Meeting Potential Faculty Mentors- in 2 Minutes

Once you’ve compiled your list of potential faculty mentors, it is time to begin reaching out to them! This can be quite a nerve-wracking experience and it makes a lot of students nervous, so here are some tips to prepare you for meeting up with your potential mentors. (see my 2 Minute Guide on Identifying Research Mentors here:

-If you plan to go to their office hours, it is a good idea to email them first so they are expecting you. (See my guide to emailing professors here: ).

-Do your research before you meet them! Learn (from the department website) about their research interests, areas of specialization, and publications. Read their CV. Read some of their recent articles if you have time.

-Have a specific purpose for meeting them and let them know what that purpose is. Do you have a specific research program in mind that you want them to be involved in? Does it have a deadline? Do you want them to supervise and independent study? Do you just want to know a bit more about the field? Great! Let them know before you meet.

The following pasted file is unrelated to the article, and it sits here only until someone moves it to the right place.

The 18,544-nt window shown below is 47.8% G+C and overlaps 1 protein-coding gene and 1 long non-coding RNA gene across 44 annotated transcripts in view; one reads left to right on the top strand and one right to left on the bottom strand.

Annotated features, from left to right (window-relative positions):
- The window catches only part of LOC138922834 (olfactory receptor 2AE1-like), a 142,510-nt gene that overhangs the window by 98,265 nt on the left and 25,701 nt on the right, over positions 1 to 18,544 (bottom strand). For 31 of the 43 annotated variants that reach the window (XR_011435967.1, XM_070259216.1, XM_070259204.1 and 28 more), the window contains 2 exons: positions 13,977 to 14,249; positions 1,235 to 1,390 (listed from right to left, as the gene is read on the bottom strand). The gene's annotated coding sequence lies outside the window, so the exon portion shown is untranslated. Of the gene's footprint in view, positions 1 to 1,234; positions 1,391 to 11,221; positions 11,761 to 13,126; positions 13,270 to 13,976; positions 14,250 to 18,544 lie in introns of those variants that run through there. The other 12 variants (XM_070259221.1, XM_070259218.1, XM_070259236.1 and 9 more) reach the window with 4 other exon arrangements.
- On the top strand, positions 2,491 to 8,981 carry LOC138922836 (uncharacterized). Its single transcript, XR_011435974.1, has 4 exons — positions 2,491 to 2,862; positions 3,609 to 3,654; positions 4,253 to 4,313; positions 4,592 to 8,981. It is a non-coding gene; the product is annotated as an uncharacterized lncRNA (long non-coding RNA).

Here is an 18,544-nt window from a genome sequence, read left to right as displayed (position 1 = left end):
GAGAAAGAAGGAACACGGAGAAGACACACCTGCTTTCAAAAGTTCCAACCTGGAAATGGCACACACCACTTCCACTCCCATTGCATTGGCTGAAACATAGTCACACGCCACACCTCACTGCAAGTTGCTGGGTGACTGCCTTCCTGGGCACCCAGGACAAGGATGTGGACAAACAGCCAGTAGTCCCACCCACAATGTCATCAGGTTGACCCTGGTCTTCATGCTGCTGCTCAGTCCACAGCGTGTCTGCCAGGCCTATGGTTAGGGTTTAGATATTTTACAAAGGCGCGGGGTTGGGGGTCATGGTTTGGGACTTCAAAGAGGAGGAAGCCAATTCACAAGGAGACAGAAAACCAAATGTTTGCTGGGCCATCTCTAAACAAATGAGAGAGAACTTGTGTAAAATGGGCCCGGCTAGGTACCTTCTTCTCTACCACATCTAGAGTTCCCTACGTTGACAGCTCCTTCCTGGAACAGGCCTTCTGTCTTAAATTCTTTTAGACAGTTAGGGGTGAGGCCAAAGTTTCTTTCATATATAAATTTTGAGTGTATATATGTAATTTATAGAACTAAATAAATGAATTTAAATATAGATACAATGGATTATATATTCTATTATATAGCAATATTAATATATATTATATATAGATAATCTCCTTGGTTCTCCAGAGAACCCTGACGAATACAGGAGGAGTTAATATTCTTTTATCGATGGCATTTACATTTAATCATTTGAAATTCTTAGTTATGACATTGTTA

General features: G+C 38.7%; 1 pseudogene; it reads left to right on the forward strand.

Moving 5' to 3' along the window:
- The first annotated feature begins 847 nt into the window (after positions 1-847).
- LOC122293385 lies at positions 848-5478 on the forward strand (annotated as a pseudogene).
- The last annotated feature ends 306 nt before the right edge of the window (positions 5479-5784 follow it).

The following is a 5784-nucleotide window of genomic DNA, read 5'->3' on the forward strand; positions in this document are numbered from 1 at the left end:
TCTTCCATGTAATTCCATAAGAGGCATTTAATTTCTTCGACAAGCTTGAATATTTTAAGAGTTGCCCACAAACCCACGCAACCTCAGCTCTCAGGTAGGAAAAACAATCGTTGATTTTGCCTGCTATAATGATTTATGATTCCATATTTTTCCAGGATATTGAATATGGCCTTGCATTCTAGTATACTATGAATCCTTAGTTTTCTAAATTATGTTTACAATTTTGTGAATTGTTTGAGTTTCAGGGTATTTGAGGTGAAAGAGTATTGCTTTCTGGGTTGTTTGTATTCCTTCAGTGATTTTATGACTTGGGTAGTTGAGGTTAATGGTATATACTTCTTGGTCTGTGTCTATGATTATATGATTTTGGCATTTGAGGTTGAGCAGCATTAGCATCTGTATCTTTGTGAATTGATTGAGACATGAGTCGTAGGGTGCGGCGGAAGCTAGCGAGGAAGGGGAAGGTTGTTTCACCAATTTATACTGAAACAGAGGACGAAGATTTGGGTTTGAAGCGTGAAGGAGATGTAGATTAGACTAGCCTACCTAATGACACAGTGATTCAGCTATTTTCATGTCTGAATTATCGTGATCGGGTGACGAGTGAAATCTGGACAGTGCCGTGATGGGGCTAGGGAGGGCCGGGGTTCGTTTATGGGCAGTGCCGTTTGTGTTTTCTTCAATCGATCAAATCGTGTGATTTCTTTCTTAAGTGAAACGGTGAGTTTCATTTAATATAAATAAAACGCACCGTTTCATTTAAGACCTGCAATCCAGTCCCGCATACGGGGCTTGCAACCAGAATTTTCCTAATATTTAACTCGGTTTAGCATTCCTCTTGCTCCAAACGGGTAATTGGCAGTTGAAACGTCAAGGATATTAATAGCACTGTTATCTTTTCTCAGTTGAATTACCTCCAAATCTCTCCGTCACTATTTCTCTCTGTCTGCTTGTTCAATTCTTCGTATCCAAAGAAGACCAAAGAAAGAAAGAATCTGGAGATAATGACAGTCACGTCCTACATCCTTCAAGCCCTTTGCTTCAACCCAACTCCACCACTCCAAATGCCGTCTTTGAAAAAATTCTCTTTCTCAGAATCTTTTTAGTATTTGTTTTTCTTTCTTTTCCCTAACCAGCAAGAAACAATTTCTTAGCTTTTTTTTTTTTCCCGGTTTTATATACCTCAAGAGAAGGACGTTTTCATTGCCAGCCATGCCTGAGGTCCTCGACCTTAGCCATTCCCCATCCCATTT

-Bring them your CV or resume. It will help them get acquainted with your work, show them that you are serious and professional, and it will be a handy resource if they need to write you a letter of recommendation down the line.

-Consider including a brief paragraph on your research interests, questions, and experiences in your CV. It will help them remember the details of your scholarly work.

- Think about how you want to end the meeting to. If it is going well, send them a follow up email, or potentially even ask them about a follow up meeting.

-If the meeting reveals that your research interests are not compatible, then you can end the meeting by asking them if they know any faculty with similar interests as you.

-Be considerate of their time and make sure that they are considerate of yours. Initial meetings usually last between 20 minutes to an hour. (This is not to say that you need to cut it short!)

-Be confident! You already look like a great student because you’ve taken the time to find them, read their work, schedule a meeting with them, and ask them a series of questions.

-If they decline your offer to be a faculty mentor, don’t be discouraged. It probably has more to do with their time commitments, or a lack of overlap in your areas of specialization, than their personal judgment about you. Rejection is not a measure of your worth, it is an inevitable experience in academia.

I love philosophy, history, and social justice. I help students succeed with academic consulting.

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